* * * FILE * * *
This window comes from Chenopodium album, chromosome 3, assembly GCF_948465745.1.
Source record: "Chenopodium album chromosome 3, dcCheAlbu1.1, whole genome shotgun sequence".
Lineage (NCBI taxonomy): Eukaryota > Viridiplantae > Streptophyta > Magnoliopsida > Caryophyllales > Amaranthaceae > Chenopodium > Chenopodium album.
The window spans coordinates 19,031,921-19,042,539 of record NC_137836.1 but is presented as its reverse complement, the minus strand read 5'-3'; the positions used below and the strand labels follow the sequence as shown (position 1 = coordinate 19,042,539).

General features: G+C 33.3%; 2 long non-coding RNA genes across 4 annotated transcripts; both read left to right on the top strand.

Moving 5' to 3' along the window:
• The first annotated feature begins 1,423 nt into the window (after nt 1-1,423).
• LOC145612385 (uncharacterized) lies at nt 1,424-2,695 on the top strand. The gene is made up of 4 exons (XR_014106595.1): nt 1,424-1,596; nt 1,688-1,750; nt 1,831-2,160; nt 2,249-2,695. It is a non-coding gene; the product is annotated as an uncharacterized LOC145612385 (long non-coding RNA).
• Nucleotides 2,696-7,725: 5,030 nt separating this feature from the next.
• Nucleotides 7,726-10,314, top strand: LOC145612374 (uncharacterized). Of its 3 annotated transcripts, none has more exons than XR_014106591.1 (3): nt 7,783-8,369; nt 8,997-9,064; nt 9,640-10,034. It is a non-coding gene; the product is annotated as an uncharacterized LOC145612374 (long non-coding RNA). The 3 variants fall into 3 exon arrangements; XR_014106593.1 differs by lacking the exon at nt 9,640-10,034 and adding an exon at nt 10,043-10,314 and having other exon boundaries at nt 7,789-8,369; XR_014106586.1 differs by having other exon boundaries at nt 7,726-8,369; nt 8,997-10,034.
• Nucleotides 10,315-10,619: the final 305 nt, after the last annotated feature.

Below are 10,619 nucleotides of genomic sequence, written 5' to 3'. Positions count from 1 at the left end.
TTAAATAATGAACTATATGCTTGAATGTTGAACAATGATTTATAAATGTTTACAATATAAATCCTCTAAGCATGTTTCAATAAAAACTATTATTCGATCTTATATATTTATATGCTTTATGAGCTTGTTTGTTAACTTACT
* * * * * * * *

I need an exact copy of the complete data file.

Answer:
This window comes from Chenopodium album, chromosome 3, assembly GCF_948465745.1.
Source record: "Chenopodium album chromosome 3, dcCheAlbu1.1, whole genome shotgun sequence".
Lineage (NCBI taxonomy): Eukaryota > Viridiplantae > Streptophyta > Magnoliopsida > Caryophyllales > Amaranthaceae > Chenopodium > Chenopodium album.
The window spans coordinates 19,031,921-19,042,539 of record NC_137836.1 but is presented as its reverse complement, the minus strand read 5'-3'; the positions used below and the strand labels follow the sequence as shown (position 1 = coordinate 19,042,539).

General features: G+C 33.3%; 2 long non-coding RNA genes across 4 annotated transcripts; both read left to right on the top strand.

Moving 5' to 3' along the window:
• The first annotated feature begins 1,423 nt into the window (after nt 1-1,423).
• LOC145612385 (uncharacterized) lies at nt 1,424-2,695 on the top strand. The gene is made up of 4 exons (XR_014106595.1): nt 1,424-1,596; nt 1,688-1,750; nt 1,831-2,160; nt 2,249-2,695. It is a non-coding gene; the product is annotated as an uncharacterized LOC145612385 (long non-coding RNA).
• Nucleotides 2,696-7,725: 5,030 nt separating this feature from the next.
• Nucleotides 7,726-10,314, top strand: LOC145612374 (uncharacterized). Of its 3 annotated transcripts, none has more exons than XR_014106591.1 (3): nt 7,783-8,369; nt 8,997-9,064; nt 9,640-10,034. It is a non-coding gene; the product is annotated as an uncharacterized LOC145612374 (long non-coding RNA). The 3 variants fall into 3 exon arrangements; XR_014106593.1 differs by lacking the exon at nt 9,640-10,034 and adding an exon at nt 10,043-10,314 and having other exon boundaries at nt 7,789-8,369; XR_014106586.1 differs by having other exon boundaries at nt 7,726-8,369; nt 8,997-10,034.
• Nucleotides 10,315-10,619: the final 305 nt, after the last annotated feature.

Below are 10,619 nucleotides of genomic sequence, written 5' to 3'. Positions count from 1 at the left end.
TTAAATAATGAACTATATGCTTGAATGTTGAACAATGATTTATAAATGTTTACAATATAAATCCTCTAAGCATGTTTCAATAAAAACTATTATTCGATCTTATATATTTATATGCTTTATGAGCTTGTTTGTTAACTTACT